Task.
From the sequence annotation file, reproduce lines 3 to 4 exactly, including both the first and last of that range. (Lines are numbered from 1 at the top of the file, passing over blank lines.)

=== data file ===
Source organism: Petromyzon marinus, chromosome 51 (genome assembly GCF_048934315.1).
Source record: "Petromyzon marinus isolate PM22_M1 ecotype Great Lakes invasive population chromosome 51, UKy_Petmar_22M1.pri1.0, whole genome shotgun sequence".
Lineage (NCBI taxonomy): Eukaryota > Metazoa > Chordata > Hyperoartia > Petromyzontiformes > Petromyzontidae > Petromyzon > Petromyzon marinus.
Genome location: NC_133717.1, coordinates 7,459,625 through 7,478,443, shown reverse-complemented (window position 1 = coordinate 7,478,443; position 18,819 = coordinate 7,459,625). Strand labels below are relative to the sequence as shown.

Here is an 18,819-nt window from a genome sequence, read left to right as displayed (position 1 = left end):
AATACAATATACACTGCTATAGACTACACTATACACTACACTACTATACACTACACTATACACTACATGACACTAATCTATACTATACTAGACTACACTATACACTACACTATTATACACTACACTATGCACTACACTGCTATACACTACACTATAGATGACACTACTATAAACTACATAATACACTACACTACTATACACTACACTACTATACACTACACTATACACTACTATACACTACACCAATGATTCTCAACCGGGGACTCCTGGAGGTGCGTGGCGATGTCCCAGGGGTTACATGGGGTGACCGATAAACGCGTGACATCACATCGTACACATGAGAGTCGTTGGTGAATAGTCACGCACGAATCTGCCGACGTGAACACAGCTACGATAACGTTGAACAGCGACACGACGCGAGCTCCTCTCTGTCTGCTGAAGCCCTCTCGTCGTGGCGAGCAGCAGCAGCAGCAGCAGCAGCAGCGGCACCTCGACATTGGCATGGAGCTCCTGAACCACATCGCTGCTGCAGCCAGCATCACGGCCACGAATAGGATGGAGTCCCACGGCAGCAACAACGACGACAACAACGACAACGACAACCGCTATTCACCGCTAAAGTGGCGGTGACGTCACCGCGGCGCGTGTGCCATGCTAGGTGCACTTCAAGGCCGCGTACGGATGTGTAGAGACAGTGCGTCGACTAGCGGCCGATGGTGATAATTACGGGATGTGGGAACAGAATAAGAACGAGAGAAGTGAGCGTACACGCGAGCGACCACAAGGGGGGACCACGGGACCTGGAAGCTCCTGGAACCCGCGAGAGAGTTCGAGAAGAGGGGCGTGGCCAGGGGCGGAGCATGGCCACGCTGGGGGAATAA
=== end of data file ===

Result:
Lineage (NCBI taxonomy): Eukaryota > Metazoa > Chordata > Hyperoartia > Petromyzontiformes > Petromyzontidae > Petromyzon > Petromyzon marinus.
Genome location: NC_133717.1, coordinates 7,459,625 through 7,478,443, shown reverse-complemented (window position 1 = coordinate 7,478,443; position 18,819 = coordinate 7,459,625). Strand labels below are relative to the sequence as shown.